Another strike at sea, on Jack Ryan rig
Exclusive information reaching Adom News indicates Ghanaian workers on Jack Ryan rig on the Jubilee Oil Field are on a sit down strike in protest of poor salaries.
The rig belongs to the Lukoil, the same company whose local and expatriate staff recently died in a helicopter crash at sea recently.
The riggers, numbering about 43 have laid down their tools and are currently sitting in the coffee shop onboard the rig because they claim their recruitment agencies, Rig World and Menergy International are shortchanging them.
Generally, Ghanaian riggers complain of very abysmal salaries compared with industry standards. But the Jack Ryan riggers claim their recruitment agencies pay the lowest salaries compared with what other Ghanaian riggers earn.
They claimed, for instance, that Roustabouts on Jack Ryan are paid a gross salary of GHC5,330.08 (US$1,888.62) for two months, while their counterparts on West Leo are paid GHC10,030.24 (US$3,305.59) for the same period. Meanwhile other counterparts on Stena are even paid more, according to them.
They also alleged that Roughnecks on Jack Ryan are paid a gross of GHC7,139.24 (US$2,335.08) for two months, while their counterparts on West Leo for instance get GHC12,193.38 (US$3,992.54) for same period.
Riggers salaries are paid bi-monthly because it is international practice for them to work every other month, due to the risk involved. But they get paid to cover expenses for even the month they are off.
The expatriate rig owners, Transocean, were said to have pleaded with the Ghanaian riggers to nominate a representative to present their grievances while they went to work. But the riggers insisted that usually when they nominate a representative, that person is used as a scapegoat so they want the expats to deal with the whole.
This is not new, as Ghanaian oil rig workers on FPSO Kwame Nkrumah (MV21) recently held a demonstration on the rig at sea to register their protest against woefully unfair salaries.
In the FPSO instance, the recruitment agency was Modec Ghana Limited, a subsidiary of Japanese-based Modec Management Services Limited.
When Adom News called the Modec officials then, one Murali, who is said to be the CEO of the company, refused to comment, saying “we do not talk to the media.”
But efforts to reach recruitment agencies, Rig World and Menergy International proved futile. The rig owners, Lukoil were also not available to comment.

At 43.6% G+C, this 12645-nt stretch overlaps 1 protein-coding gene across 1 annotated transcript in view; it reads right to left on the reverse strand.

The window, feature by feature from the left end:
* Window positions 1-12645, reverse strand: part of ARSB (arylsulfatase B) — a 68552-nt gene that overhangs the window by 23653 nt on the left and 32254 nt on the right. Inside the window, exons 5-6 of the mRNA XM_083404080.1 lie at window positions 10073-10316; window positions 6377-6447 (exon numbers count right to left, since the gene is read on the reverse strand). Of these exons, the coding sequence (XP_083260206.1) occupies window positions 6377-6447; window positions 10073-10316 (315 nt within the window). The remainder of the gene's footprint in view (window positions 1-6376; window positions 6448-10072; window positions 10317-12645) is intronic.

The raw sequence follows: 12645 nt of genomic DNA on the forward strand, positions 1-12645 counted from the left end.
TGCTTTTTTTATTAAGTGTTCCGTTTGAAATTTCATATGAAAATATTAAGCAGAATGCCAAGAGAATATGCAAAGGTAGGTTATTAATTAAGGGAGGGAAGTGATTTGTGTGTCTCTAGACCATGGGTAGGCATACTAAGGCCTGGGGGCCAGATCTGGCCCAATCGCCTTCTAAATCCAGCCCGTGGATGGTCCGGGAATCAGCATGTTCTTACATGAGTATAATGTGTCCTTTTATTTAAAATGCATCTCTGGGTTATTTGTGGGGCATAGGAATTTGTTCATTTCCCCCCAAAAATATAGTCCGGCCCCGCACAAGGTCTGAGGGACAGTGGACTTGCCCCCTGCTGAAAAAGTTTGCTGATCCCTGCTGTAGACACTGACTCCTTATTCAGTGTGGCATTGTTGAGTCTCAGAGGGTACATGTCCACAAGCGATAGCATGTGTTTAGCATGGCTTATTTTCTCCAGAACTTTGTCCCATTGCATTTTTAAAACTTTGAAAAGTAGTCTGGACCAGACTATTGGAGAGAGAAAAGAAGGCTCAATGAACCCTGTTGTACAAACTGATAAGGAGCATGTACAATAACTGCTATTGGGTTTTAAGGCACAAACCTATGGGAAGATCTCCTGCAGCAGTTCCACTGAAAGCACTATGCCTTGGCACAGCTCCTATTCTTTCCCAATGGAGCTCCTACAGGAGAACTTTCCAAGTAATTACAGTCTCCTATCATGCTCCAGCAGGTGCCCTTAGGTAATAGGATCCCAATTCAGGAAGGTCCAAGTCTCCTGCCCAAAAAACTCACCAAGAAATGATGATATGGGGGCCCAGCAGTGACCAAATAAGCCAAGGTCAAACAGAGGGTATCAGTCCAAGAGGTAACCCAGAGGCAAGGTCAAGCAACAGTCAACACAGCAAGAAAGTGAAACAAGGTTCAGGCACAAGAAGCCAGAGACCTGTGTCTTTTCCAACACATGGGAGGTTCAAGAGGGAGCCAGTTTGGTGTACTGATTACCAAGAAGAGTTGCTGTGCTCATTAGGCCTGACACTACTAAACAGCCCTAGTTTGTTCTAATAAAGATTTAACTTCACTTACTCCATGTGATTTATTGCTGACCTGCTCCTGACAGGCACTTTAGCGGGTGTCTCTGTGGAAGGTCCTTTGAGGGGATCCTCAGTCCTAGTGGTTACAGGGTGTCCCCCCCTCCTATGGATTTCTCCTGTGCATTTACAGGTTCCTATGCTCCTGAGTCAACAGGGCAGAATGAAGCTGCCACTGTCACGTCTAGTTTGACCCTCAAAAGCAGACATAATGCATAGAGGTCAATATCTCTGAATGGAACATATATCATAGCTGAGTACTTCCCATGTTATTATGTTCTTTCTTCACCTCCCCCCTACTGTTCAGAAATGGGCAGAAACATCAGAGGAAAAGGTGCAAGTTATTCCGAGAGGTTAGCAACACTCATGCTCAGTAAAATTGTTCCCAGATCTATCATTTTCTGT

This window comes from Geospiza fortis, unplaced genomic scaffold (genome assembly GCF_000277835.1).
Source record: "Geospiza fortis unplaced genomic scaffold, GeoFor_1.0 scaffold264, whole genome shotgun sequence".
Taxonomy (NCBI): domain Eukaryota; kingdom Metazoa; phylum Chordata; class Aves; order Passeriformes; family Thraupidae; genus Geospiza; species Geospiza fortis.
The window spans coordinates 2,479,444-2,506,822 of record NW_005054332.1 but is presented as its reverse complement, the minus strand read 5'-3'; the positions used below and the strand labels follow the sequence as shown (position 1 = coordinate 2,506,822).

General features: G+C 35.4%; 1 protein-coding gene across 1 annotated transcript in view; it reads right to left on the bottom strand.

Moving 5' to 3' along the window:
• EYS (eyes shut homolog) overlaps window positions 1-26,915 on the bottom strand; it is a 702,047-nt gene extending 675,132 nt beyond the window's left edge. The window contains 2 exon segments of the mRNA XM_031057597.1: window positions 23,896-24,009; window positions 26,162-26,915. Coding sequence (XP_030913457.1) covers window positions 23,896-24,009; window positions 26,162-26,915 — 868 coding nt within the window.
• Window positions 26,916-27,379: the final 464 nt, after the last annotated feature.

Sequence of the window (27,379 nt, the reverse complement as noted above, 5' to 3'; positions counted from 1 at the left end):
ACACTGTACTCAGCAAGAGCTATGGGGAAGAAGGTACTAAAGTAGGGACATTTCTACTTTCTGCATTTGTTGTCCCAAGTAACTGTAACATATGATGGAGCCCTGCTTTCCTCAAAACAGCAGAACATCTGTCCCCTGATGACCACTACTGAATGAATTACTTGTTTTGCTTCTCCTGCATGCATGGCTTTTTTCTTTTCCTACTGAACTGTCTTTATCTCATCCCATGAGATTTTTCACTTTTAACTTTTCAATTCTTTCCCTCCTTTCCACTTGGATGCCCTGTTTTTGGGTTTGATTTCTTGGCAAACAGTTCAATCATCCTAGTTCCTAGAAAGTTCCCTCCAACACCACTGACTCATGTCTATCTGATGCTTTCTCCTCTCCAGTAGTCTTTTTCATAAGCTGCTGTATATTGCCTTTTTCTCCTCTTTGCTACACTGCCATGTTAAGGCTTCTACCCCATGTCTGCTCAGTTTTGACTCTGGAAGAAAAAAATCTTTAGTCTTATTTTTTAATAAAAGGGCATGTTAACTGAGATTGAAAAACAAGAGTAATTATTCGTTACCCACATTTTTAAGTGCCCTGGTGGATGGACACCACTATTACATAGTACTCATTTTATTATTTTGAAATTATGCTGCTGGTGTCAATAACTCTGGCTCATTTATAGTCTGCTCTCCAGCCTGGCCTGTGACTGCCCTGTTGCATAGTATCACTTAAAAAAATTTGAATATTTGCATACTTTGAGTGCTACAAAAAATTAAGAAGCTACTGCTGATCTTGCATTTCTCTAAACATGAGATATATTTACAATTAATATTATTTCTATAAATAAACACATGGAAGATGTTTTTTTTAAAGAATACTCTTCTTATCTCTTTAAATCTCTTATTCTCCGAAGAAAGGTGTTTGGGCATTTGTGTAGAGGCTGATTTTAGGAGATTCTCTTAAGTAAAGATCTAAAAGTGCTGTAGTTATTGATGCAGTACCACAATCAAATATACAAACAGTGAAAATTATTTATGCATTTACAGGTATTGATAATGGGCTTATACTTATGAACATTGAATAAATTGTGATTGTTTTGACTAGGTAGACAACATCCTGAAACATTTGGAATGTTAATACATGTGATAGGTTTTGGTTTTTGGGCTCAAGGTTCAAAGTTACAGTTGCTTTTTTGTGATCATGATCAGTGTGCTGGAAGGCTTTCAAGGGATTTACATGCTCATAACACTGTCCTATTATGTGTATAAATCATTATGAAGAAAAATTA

Meanwhile, the Petroleum Commission Ghana (PCG) said they would be meeting all recruitment agencies and local rig workers to trash out the salary issues, which is causing a lot of discomfort for oil companies.
Tullow Oil lost millions of dollars due to the recent demonstration on FPSO Kwame Nrkumah, and Lukoil is also facing a similar loss as a result of today’s strike action.
Ghanaian rig workers across the Jubilee Field, have been complaining about the peanuts they are paid by the recruitment agencies, who sit on land and live large, as the rig workers risk their lives at sea.
Recently, some Ghanaian and expat rig workers died in a helicopter crash at sea. At least one Ghanaian has had his leg amputated and rendered unfit to work due to a work related accident; one other has metals fitted into his knee due to a broken knee cap on the job. Two others got broken fingers due to pressure from a broken pipe on the rig.
The workers said they work constantly with chemicals labeled “Danger” and those are some of the reasons why, across the world, rig workers are paid well to compensate for the risks.
But in Ghana, recruitment agencies who sit onshore and never risk working on the rigs, rather get to scoop very big chunks off the salaries of rig workers, in addition to their own management fees.
It has been three years since the Minister of Energy, Emmanuel Armah Kofi Buah ordered that the salary disparity should be corrected, but nothing has been done.
PCG has promised to take up the matter from next week and try to arrive at a consensus, except that a director at PCG seem to think that the agencies have other administrative costs which warrant they slashing huge chunks off the salaries of local rig workers.
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